Hope for vicious occupation

SAN FERNANDO, La Union—Growing tobacco, the world’s most widely cultivated non-food crop, is a vicious occupation that forever consigns families to grinding poverty, and it is a way of life in many parts of the Philippines for many generations.

Other Filipinos dream of a good life and strive to have a better future, but tobacco farmers could only look at the next crop as a means to pay debts and to continue to bring food to the table.

Tobacco farm. A tobacco field gives color to the horizon in Candon,
Ilocos Sur while two farmers (inset) start harvesting the leaves.
Photo below (left) shows Oscar Barrientos of WCKF and the scholars
signing the scholarship agreement. Photo at right shows WCKF
officials and 200 scholars and their parents pose for a souvenir photo.    

“For as long as I can remember, we have always been poor,” said Moises Calica, whose family works on a leased one-hectare tobacco plots in Barangay Tubao.

Tobacco is grown in 23 provinces and provide livelihood to 43,960 farmers and 1.93 million industry workers. The northern provinces of Ilocos Sur, Ilocos Norte, La Union, Pangasinan and Cagayan produce 67 percent of total volume of tobacco produced in the country.   

Farmers, with average farm size of one hectare or less, prefer planting tobacco because it is more profitable than corn, vegetables and legumes. Tobacco can also grow in soils with low fertility and in arid environment.

Calica, 41, who has been a tobacco farmer for 17 years, said his family is in hock to moneylenders and traders, who lend money to make the farm operational every planting season.    

“For 17 years, I wake up around 4 a.m. and work for more than 12 hours watering, pruning and caring for each leaf by hand to remove pests,” he said.

“I earn about P50,000 after five months but more than half goes to the trader, who loaned the money for fertilizer, pesticides and fuel for the water pump. What is left is barely enough for food. But it’s all right. I will just borrow again for the next planting season,” Calica said.

Mario Rovero, 46, of Barangay Bisagu in Aparri, Cagayan said he tried to plant rice during the rainy season but “last year’s typhoon destroyed our crops.”

“We were left with hardly anything to sell after the typhoon ravaged our crops. The rain damaged even those hanging inside our home for drying,” Rovero said.

Most tobacco farmers make ends meet with P300 a day and elder children drop out of school to help tend the farm --- even the young kids help gather the leaves for drying, uprooting weeds and watering the plants.

Many farmers are high school graduates but they lack the financial and management skills to break out of the debt cycle and make the farm profitable enough to meet their needs without getting money from lenders at high interest.

Like most Filipino families, tobacco farmers also dream of their children getting college education, which they see as a means to escape from poverty but life looks bleak and many of them give up hope.

The Wong Chu King Foundation (WCKF), the only non-government organization to recognize their need and provide them assistance, give them new hope and has revived their aspirations for a better future.

The foundation has embarked on a multi-million-peso program that will benefit 65,000 tobacco farmers in the area, giving them irrigation pumps, mini-tractors, tools and farm implements through 35 farmer associations organized to serve their welfare.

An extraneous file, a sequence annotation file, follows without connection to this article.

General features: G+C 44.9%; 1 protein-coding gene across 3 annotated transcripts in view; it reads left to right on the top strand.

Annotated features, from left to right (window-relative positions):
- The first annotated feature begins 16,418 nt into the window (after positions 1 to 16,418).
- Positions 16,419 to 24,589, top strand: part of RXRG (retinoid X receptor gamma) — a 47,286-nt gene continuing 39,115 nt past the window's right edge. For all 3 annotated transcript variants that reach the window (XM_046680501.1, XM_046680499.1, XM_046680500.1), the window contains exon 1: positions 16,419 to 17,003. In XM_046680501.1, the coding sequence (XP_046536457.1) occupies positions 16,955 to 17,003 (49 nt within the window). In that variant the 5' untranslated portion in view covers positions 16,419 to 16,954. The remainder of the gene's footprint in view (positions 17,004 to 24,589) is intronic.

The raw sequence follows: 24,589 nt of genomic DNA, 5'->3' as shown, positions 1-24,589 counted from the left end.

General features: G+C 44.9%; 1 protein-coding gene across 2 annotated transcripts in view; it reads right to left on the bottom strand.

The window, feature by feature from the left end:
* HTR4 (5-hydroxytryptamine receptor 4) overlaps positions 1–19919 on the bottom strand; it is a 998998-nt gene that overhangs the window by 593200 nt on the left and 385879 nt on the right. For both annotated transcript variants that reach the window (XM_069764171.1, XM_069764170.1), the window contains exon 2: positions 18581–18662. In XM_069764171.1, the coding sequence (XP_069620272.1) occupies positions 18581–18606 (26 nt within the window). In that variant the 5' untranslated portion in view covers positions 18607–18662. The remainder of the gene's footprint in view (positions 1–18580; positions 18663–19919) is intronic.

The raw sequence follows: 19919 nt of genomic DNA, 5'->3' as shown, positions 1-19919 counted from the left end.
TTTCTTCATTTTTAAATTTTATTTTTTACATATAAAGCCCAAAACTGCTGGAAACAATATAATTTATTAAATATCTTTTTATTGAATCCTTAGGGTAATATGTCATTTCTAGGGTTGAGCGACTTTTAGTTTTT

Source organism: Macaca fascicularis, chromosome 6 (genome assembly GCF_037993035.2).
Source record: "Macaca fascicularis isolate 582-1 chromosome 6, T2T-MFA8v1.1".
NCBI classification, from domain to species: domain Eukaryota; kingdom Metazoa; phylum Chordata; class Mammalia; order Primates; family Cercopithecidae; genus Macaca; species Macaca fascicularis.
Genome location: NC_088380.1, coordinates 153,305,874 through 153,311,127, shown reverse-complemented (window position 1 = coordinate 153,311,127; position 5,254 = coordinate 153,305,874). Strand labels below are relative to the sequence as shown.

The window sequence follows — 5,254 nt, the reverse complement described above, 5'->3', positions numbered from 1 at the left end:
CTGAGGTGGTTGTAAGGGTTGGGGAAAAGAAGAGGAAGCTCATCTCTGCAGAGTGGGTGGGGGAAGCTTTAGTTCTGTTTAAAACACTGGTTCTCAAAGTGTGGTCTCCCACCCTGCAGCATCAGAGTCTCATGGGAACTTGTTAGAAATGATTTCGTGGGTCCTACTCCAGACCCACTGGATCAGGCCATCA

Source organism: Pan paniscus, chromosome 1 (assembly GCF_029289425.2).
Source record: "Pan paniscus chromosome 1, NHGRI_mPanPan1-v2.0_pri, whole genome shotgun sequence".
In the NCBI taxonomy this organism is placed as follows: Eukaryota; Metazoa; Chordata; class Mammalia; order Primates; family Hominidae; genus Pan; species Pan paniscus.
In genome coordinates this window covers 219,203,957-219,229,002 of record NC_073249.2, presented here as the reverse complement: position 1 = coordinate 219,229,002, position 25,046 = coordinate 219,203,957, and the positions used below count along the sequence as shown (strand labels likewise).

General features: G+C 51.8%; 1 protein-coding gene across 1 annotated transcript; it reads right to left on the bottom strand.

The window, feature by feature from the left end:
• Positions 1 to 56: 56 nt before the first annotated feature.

WCKF, in cooperation with the National Tobacco Administration, has also launched an annual search for the Most Outstanding Farmers in a bid to showcase the dignity in the work of tending the soil and engender pride in the quality of their crops.

Most of all, WCKF, the social action arm of a local cigarette company, offered 200 children of tobacco farmers full college scholarships, which many parents welcomed as a blessing.

“The foundation’s college grant for my son is probably one of the few bright spots in my life as a lowly tobacco worker. It made my family much happier to have hope for the future,” said Analiza Zipagan of Cauayan City, Isabela, whose son, Tomas, is an AB Sociology scholar at Isabela State University.

Editha Aurellano of Pilar, Abra, whose son Joseph is a BS in Agriculture scholar at Abra State University, said: “I came from generations of tobacco workers and it was our dream to send a son to college. It would have remained a dream if not for the Wong Chu King Foundation. It is a dream come true.”

Kabataan party-list Rep. Terry Ridon described the grants as a boon that “will help the tobacco industry grow and empower workers and their families.”

“We are happy that WCKF is not only helping the tobacco industry but also its people and dependents as well,” Ridon said.

James Navarette, WCKF General Manager, said workers are the real heroes of the tobacco industry, who are “caught in inescapable poverty because of lack of proper education.”

“WCKF is now giving their children a chance to lead better lives and they can help their respective families and communities,” Navarette said.

“Our scholars are taking agriculture-related courses so they can help infuse the much-needed boost to the local tobacco industry. They are the next generation of tobacco growers. They will make our tobacco variety world-class in quality,” he said.

Fr. Victor de Guzman of the Diocese of San Fernando, in his homily during Mass, said: “We thank the Wong Chu King family and the WCKF for giving these blessings to us. Helping the poor is an original Christian act.”

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